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China's Unisoc looks to cut ties with Tsinghua Unigroup

Mobile chipmaker seeks investors to ditch troubled parent on way to IPO

Unisoc has entered the first tier of global 5G vendors, but potential investors are balking at its self-valuation of 55 billion yuan -- nearly twice as high as what they consider fair value.   © AP

TAIPEI/HONG KONG -- China's No. 2 mobile chip developer Unisoc is searching for new anchor investors at a high valuation as it tries to distance itself from its troubled parent Tsinghua Unigroup and pave the way for a long-awaited initial public offering.

Unisoc is hoping to find buyers willing to pay 20 billion yuan ($3.1 billion) for Tsinghua's 35.2% stake, according to three people familiar with the discussions. Tsinghua is under pressure to sell after missing a string of bond repayments since last November.

The chip company is meeting potential investors and attempting to assure them of its own financial soundness, according to the sources, who declined to be named as talks are private.

But some potential investors are balking at Unisoc's proposal, which would give the company a valuation of 55 billion yuan, according to three people.

Some potential buyers and existing stakeholders -- including a Shanghai-government linked fund -- value Unisoc at a little over 30 billion yuan, according to two people.

Unisoc is keen to arrange a sale to distance itself from Tsinghua. A high valuation would also help bolster its prospects when it revives plans for an initial public offering and would also help Tsinghua Unigroup alleviate its financial woes

Unisoc is touting the role it can play in meeting growing demand for semiconductors in China at a time when the government is striving to boost the country's self-sufficiency in chips. Some potential buyers, however, are flagging negatives, such as competition and a "brain drain" at Unisoc.

Despite disagreement over valuation, however, talks are still ongoing and hopes are high for a compromise, according to two sources.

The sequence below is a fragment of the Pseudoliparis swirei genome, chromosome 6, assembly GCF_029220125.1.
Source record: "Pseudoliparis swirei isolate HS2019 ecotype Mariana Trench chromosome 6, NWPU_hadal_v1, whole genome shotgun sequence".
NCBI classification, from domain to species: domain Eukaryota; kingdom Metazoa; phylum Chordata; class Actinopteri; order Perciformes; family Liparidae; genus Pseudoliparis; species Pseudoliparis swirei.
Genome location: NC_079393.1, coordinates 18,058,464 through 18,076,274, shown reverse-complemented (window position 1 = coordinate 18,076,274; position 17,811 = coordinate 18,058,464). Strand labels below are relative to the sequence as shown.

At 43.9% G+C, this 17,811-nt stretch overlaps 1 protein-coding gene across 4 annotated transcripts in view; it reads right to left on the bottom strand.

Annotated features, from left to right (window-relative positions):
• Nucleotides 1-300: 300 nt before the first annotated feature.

They added that Unisoc has also indicated it will begin preparing for an IPO, after delaying plans to go public multiple times since 2018.

The meetings with existing investors came last week after Beijing-backed Tsinghua Unigroup said on July 9 that one of its creditors asked a court to proceed with restructuring under bankruptcy, as it failed to repay debts, according to people familiar with the matter.

Unisoc said in a WeChat post on July 12 that the company did not share a management team or have business relations with Tsinghua Unigroup, and the tech conglomerate was not involved in the chip developer's daily operations.

In an attempt to further downplay Tsinghua's financial woes, Unisoc said in another WeChat post on Thursday that its own revenue in the first half of this year surged 240% on year.

"The meeting is mainly to tell existing stakeholders that the business operation is well on track -- despite Tsinghua Unigroup's debt crisis -- and assure existing investors that it will still aim for a public listing as soon as this year," one of the people with knowledge told Nikkei Asia. "They want to make clear to us that we are in the same boat."

Most of Tsinghua's other subsidiaries and affiliates are also looking to sever or at least reduce their connection to their troubled parent. These include Yangtze Memory Technologies, China's most promising memory chipmaker, as well as listed companies Unigroup Guoxin Microelectronics, a security chip developer, and Unisplendour, which provides cloud-computing infrastructure. All are open to a sale that would give them more independence from Tsinghua, people familiar with the matter said.

With more than 5,000 employees, Unisoc was once viewed as China's most likely challenger to global mobile chip giants Qualcomm of the U.S. and MediaTek of Taiwan. But in recent years it has suffered an employee exodus and multiple management reshuffles. It is also facing rising domestic competition from ASR Microelectronics, which was founded by Unisoc co-founder Vicent Tai in 2015.

Unisoc declined to comment on whether it is meeting new and existing investors and its expected valuation. Tsinghua Unigroup said it had no comment.

Unisoc's other high-profile investors include the China National IC Industry Investment Fund -- also known as the "Big Fund," the nation's top funding vehicle for the semiconductor industry -- and the Shanghai IC Industry Investment Fund, as well as Intel, its only foreign investor.

The chipmaker did not disclose its revenue after 2016 when it said its annual revenue was about $2 billion, but two people familiar with the matter said that Unisoc's revenue is now only around $1.2 billion to $1.5 billion.

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